Head Quarters, Dyker’s Ferry, 6th Aug. 1776 ...The Light Company of the 42d
    Regiment to join the 1st Battalion Light Infantry


    The 42nd LI coy continued in 1st LI until the light infantry battalions were merged in October 1778, so there can be no connection between the Red Hackle and the exploits of the 2nd LI through the 42nd ‘light bobs.’ If they wore any coloured distinction at that time it would have been a green feather, which Stirling and contemporary sources attach to the 1st LI.

    This is borne out by Colonel James Stewart in a letter to Colonel David Stewart of Garth, after he had retired, which described how he joined 42nd : "About the close of the American campaign 1777 I was appointed a Lt in the 42nd Regt and a little before the Army went into Winter quarters at Philadelphia I joined the Light Company serving with the first Batt under Sir Robt Abercromby Summer and Winter I shared with them the severest duty I was ever engaged in till taken with Lord Cornwallis at Yorktown...”


    To avoid possible confusion, it’s also important to clarify that in the quotation from Browne’s ‘History of the Highlands etc’ –

    ‘It was during this war that the Regiment began to wear a red hackle in their hats’

    -the regiment in question is not the 42nd but the 71st Regiment, or Fraser’s Highlanders (second of that name). Browne’s History was an update of Stewart of Garth’s Sketches of the Highlanders, first published in 1822. In later editions, Stewart added an anecdote of the 71st very similar to that of the 2nd LI, telling of red feathers adopted during the War of Independence in defiance of vengeful Americans which, because also it contained a brief reference to a red feather “assumed by the Royal Highland Regiment” in 1795, has sometimes been taken to mean there was a connection between the two.

    Why Stewart chose to bury this obscure reference to the Red Hackle in the history of another short-lived regiment, long disbanded, is a puzzle, considering that he made no mention of the subject at all in his main history of the Black Watch earlier on in the Sketches. Browne follows Stewart’s cue and makes no reference to the red feather of the 42nd. It wasn't until Keltie's third update in 1875 that the origin of the 'red heckle' - or at least one version of it - was brought to a wider public. Ironically this had nothing to do with America, being the first popular account of the Geldermalsen story.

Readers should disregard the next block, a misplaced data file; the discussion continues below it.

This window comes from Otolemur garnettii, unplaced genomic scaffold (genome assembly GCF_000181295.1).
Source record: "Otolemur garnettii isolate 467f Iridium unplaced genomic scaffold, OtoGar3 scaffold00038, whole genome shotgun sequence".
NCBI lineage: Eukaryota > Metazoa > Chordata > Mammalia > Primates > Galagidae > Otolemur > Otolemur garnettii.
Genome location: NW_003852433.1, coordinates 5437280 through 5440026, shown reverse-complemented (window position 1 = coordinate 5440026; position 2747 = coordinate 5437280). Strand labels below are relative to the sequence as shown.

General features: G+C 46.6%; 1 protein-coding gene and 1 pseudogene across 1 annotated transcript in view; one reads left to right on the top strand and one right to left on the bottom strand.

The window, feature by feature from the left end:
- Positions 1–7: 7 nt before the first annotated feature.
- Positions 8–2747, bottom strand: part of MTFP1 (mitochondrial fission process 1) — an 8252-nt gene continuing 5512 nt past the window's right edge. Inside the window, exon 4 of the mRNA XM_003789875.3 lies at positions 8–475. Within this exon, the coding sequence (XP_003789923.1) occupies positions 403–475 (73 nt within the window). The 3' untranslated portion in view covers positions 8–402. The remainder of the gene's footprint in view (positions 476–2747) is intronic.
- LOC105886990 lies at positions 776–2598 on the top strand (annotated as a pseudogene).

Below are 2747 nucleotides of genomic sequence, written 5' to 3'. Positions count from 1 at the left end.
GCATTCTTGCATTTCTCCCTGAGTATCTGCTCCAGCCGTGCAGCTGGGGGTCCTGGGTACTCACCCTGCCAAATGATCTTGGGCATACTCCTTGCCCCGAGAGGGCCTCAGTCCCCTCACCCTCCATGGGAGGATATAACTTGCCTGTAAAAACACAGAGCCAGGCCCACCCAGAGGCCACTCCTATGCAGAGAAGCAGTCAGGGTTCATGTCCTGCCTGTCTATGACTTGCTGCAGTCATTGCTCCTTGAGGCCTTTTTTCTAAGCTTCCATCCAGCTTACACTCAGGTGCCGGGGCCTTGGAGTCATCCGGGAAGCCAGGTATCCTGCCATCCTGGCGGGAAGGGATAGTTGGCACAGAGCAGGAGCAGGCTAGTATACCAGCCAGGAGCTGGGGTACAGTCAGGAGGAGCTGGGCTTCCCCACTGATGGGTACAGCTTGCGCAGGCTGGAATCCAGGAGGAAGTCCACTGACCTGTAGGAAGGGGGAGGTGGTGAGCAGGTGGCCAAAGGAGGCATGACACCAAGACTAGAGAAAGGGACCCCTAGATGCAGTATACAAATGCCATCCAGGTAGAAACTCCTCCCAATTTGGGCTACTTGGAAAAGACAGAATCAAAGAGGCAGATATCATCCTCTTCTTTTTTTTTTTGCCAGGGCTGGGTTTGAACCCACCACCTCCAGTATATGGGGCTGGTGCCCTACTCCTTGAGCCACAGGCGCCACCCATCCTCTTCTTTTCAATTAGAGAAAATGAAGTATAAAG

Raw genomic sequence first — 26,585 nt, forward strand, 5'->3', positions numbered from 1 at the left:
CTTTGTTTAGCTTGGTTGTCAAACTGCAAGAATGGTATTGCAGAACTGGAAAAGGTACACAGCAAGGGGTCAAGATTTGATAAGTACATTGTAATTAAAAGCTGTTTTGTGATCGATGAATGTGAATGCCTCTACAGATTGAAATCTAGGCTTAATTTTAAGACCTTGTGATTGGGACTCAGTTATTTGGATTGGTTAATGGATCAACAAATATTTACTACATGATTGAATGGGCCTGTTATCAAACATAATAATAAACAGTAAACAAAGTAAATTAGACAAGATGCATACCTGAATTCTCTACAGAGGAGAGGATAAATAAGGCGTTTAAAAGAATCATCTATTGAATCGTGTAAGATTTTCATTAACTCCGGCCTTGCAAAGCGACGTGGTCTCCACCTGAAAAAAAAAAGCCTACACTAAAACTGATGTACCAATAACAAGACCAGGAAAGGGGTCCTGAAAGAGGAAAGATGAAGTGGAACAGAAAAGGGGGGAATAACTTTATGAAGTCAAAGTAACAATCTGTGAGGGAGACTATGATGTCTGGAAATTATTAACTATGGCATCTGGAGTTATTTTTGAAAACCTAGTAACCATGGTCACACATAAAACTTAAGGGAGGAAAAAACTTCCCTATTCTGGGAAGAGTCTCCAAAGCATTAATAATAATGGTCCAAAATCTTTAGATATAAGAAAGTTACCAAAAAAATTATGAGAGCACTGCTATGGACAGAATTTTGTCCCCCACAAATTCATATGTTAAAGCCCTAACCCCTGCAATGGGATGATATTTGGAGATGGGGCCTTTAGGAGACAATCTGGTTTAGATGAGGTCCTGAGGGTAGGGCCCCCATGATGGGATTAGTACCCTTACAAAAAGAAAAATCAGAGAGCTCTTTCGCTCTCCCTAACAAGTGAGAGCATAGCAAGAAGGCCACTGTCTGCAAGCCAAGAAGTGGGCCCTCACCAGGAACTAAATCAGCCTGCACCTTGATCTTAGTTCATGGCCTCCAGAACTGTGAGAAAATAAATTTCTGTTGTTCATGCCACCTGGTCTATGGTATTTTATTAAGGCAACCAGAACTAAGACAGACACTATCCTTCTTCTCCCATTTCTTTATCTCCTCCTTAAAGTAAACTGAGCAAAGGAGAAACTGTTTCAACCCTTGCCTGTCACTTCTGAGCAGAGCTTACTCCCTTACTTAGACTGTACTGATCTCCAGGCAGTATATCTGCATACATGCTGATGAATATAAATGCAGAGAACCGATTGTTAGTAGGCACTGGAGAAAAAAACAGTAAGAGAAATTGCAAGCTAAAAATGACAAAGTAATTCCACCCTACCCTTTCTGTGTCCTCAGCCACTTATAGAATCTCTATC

The suggestion that former soldiers of the 71st brought the custom of wearing a red feather to the 42nd in Nova Scotia after the American War doesn’t hold water. There is evidence that their light coy did wear a red ostrich feather among the black feathers in their bonnets but there were only a handful of them transferred to the 42nd and, clearly, even if they were all wearing red feathers the Colonel would have had something to say on the matter. There is also the awkward fact that there is no authentic, contemporary evidence of a red feather being worn in the bonnets of the 42nd before 1802, when Loutherbourg’s massive canvasses of the Egyptian campaign were finished. At that point the Red Hackle enters history. There is one ambiguous portrait at Balhousie which shows a red feather, apparently from 1789, but there are problematic elements and it still cannot be dated with confidence. We also have to consider that Ronald Cameron, Andrew Dowie and David Stewart of Garth, although in flawed references made long after the event, whatever the actual explanation, each remembered the Red Hackle as a novelty in 1795. This one will run and run.
    Last edited by Jf42; 5th December 2014 at 00:11.

  9. #29
    Quote Originally Posted by Jf42 View Post
    Chalky- greetings.